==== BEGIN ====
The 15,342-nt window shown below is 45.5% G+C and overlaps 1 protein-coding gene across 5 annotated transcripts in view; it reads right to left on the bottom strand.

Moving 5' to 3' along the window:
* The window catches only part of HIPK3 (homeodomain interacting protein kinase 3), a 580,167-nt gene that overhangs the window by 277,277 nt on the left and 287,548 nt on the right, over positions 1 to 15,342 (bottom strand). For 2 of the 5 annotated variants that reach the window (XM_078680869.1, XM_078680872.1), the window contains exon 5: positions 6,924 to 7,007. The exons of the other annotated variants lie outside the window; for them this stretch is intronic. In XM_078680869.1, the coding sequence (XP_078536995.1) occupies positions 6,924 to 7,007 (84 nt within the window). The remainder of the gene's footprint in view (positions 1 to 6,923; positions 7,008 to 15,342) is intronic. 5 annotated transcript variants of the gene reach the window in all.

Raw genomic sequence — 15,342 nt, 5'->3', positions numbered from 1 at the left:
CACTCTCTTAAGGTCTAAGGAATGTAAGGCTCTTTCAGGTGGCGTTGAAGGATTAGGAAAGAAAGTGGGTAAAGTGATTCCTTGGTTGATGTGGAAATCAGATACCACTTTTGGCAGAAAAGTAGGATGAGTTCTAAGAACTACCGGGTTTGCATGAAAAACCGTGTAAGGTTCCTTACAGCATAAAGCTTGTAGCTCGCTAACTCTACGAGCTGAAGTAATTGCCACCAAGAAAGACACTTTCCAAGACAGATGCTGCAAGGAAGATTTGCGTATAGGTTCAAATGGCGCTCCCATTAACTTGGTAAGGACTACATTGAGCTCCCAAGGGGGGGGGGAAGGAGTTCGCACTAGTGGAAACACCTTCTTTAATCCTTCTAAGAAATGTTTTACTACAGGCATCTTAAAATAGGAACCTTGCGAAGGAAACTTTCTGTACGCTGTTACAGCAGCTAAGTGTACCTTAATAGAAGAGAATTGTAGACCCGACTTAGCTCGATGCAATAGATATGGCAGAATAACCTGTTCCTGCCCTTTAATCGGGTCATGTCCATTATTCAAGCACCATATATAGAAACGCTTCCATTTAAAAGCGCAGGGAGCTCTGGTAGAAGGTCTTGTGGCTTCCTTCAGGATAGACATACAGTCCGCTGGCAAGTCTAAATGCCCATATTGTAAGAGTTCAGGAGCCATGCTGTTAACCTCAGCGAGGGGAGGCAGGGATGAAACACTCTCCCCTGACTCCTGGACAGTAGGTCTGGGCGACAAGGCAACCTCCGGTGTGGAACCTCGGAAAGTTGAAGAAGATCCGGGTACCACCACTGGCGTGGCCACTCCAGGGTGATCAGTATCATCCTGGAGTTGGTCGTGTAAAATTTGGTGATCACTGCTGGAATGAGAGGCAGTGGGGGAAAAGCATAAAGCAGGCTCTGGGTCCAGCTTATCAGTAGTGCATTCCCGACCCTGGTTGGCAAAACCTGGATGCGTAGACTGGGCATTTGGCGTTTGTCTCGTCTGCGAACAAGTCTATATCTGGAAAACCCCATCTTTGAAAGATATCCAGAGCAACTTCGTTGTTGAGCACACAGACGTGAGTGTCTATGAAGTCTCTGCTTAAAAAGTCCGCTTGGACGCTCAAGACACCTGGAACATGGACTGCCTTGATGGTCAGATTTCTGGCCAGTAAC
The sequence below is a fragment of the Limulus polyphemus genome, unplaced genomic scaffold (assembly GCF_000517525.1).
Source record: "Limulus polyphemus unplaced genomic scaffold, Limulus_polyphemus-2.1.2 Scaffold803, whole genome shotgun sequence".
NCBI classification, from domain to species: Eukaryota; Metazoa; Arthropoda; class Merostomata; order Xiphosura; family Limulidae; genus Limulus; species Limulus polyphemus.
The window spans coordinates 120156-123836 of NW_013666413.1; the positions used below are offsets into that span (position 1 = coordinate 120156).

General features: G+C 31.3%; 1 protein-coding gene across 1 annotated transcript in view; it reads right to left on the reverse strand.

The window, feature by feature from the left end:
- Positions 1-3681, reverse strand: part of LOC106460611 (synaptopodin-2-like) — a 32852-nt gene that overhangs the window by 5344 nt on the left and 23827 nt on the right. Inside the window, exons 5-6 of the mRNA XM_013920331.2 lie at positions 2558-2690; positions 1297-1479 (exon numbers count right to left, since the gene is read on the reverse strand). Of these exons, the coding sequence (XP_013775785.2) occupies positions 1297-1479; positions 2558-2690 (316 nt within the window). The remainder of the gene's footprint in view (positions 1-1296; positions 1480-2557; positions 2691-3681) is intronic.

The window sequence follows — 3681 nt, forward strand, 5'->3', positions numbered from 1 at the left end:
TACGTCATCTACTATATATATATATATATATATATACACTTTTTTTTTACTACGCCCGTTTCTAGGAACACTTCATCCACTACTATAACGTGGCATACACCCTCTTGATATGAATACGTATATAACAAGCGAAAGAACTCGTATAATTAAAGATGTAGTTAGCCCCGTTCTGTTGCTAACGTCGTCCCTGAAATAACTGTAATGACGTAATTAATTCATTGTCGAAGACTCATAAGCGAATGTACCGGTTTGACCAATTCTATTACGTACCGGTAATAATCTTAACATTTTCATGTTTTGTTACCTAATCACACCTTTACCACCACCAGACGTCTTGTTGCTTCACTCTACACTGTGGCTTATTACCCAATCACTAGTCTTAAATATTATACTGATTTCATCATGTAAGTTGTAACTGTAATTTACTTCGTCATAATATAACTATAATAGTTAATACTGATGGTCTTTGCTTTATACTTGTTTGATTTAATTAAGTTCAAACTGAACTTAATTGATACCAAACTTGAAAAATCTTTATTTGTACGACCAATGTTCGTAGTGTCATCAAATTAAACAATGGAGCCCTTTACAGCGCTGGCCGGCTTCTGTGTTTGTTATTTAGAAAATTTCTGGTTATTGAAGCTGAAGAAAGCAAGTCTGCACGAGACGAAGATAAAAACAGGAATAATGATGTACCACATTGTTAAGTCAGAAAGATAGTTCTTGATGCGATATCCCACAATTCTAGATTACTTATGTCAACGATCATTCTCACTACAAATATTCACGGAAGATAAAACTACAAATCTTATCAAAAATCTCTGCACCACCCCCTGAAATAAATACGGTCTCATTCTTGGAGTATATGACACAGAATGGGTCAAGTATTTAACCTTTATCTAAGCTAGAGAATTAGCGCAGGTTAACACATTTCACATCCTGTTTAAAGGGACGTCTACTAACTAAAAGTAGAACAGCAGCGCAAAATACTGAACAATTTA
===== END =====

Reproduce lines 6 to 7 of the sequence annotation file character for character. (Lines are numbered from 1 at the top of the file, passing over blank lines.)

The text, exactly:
The sequence below is a fragment of the Limulus polyphemus genome, unplaced genomic scaffold (assembly GCF_000517525.1).
Source record: "Limulus polyphemus unplaced genomic scaffold, Limulus_polyphemus-2.1.2 Scaffold803, whole genome shotgun sequence".